One of my clients and I are looking for condominiums in a certain complex in Northeast Phoenix – Parkside. I am using the MLS. She’s using the Internet. Our results have been decidedly different. Care to hazard a guess which one of us has the correct information?
If you’re going to be searching online for homes and are convinced you can do it without the assistance of a real estate agent with access to the MLS, here are a few things you ought to know:
1) Sold listings never die, they don’t even fade away. Our listings often are being fed to locations we’ve never thought of before. As such, not all agents know all the places they need to go to update their listing information when a home sells. Just because you’re seeing a listing active on a Zillow, Trulia or any other site where the agent and brokerage aren’t necessarily directly inputting the listing doesn’t mean the property’s available.
My client sent me two yesterday – one sold in June, the other sold in July.
2) While looking at dead listings, you’re missing current ones.The search here on this site is pretty good and pretty accurate. Does that mean that all of the listings are here, though? Not necessarily. Brokerages can “opt out” of having their property listings advertised on the Internet, which means they don’t appear on the IDX feed here. Does it make sense for them to do so? Absolutely not, but it doesn’t mean it doesn’t happen.
Not all listings are sent to the large aggregation sites, something not everyone seems to know when they visit the Zillows or Trulias of the world.
Also, the way in which you search can limit what you see. It’s extremely helpful when you know exactly what you want, except for when you’re searching. Generally speaking, the more specific you are with your search the more listings you’ll exclude – including those that should be included but aren’t because the listing agent didn’t click this field or that when they should have.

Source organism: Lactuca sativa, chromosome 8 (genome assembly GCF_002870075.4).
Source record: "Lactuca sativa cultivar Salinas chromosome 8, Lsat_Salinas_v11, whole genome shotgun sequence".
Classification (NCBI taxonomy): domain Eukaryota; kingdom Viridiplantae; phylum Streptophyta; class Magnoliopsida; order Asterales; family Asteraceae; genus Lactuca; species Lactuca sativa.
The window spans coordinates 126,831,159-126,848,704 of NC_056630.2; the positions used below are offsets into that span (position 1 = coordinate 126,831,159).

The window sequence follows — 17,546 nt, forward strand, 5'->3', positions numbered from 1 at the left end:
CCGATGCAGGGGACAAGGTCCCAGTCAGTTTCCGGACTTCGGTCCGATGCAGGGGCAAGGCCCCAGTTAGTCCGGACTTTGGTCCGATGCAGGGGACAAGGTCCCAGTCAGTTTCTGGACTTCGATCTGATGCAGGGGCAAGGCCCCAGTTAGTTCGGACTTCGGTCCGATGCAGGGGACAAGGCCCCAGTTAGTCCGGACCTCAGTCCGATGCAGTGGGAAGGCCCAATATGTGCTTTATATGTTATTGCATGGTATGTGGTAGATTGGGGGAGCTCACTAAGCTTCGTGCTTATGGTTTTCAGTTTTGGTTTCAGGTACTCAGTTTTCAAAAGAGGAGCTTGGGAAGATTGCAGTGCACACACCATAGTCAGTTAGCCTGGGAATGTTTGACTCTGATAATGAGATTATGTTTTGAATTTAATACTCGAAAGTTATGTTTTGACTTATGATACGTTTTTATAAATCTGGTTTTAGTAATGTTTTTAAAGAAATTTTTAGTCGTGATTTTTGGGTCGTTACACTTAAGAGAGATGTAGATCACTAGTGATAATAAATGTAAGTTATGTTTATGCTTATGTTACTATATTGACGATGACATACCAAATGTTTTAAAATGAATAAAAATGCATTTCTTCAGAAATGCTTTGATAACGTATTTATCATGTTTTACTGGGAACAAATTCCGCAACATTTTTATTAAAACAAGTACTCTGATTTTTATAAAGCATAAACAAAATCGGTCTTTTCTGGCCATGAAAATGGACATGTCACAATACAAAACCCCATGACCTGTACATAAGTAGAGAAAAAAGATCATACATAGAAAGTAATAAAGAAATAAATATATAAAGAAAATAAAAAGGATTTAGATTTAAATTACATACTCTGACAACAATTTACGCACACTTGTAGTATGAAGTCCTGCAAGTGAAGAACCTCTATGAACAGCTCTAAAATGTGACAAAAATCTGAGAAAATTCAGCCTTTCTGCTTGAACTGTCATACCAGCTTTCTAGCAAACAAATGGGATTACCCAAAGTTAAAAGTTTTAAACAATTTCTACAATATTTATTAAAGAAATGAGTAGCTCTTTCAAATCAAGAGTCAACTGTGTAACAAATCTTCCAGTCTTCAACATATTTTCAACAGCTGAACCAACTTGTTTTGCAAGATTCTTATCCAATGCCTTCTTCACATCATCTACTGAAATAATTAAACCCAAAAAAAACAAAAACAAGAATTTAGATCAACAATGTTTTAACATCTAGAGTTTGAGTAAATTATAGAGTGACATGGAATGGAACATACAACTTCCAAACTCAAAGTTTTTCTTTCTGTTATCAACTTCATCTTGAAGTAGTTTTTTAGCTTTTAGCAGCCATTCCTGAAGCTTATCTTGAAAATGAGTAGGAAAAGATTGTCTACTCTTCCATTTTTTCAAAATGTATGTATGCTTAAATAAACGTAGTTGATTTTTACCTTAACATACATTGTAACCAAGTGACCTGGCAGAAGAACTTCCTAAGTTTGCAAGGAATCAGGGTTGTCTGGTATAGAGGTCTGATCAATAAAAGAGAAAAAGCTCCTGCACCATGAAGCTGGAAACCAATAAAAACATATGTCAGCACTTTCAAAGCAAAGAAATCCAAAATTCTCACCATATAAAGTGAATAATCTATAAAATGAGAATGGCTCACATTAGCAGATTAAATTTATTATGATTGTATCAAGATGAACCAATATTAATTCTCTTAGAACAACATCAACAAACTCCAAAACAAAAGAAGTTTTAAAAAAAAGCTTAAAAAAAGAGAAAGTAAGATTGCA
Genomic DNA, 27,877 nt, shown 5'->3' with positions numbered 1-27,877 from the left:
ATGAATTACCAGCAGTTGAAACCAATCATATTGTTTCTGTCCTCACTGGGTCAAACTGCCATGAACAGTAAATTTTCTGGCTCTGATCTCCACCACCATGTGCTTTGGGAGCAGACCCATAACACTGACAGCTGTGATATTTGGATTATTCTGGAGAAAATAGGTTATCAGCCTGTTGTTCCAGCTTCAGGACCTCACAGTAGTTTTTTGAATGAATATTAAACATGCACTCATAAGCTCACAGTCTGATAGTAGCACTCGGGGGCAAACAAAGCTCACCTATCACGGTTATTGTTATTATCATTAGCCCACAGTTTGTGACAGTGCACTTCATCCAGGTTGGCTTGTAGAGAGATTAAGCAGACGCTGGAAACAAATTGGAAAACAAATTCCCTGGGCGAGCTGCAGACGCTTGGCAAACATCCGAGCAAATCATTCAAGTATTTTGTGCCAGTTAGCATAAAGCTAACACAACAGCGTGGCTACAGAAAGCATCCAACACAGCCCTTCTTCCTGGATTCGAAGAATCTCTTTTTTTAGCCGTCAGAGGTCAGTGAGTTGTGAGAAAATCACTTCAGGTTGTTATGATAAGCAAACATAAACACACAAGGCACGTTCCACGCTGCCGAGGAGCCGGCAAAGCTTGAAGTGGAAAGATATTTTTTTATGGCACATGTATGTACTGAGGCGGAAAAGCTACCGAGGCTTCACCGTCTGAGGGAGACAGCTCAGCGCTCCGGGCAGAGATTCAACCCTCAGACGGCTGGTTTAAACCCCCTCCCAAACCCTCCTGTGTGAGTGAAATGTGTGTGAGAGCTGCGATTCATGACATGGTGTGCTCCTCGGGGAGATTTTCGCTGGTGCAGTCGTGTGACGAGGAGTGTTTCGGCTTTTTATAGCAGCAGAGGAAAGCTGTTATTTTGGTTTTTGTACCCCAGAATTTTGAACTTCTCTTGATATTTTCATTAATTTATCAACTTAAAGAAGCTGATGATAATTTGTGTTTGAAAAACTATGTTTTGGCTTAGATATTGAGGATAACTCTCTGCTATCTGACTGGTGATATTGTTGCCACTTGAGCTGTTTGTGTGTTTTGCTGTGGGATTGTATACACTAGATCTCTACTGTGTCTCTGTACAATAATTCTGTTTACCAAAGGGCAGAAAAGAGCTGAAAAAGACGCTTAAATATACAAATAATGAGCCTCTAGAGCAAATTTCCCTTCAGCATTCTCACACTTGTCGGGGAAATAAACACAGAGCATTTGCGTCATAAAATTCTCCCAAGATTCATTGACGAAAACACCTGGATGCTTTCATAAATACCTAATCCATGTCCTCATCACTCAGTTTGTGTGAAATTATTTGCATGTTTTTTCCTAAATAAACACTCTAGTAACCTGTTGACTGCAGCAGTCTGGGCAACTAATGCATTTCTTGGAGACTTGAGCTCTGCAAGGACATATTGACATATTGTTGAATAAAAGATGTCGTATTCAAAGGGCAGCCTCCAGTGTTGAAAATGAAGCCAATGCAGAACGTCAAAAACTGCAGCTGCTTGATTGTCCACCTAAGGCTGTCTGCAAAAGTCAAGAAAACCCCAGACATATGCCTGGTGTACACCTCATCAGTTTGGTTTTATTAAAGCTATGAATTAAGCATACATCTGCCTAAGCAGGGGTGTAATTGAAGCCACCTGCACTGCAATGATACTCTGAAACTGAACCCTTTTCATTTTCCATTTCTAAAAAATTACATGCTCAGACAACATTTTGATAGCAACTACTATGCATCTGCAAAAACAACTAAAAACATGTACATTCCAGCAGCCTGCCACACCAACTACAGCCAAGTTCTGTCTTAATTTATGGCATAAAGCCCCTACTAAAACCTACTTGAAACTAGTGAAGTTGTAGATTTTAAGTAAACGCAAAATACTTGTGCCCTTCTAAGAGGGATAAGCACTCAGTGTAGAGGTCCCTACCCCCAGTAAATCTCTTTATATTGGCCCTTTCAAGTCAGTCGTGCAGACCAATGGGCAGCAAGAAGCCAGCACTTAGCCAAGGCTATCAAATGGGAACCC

3) The devil is in the details. One of the changes I hope to see on the platform I have from Diverse Solutions is a more visible message when a home is listed as “Active With Contingencies” since these properties only are technically active. (There are reasons the change hasn’t happened which I understand but still hope to overcome.)
What they can’t do anything about are homes that are listed as Active but aren’t, and the only place to see that is the private REALTOR remarks. Examples are bank owned homes where the bank has verbally accepted an offer but signed paperwork hasn’t been completed, or short sales where the parties have signed the one form that allows the home to remain active after a listing is submitted.
This only addresses the dozens of listings where agents are kind enough to give some sort of warning, as opposed to the hundreds of listings where you’re on your own – these are the short sales you see active for 100 days only to learn they’re nowhere close to active.
Bottom line – do you absolutely have to have an agent when searching for Phoenix real estate? Probably no more so than I had to take my car to the dealership yesterday to replace the valve the helps burn off excess fuel. But I’ll tell ya, the odds for disaster are lower using the services of a professional – and in my case, I don’t cost you anything out of pocket.
Wish that had been the case at the dealership.[tags]Phoenix real estate[/tags]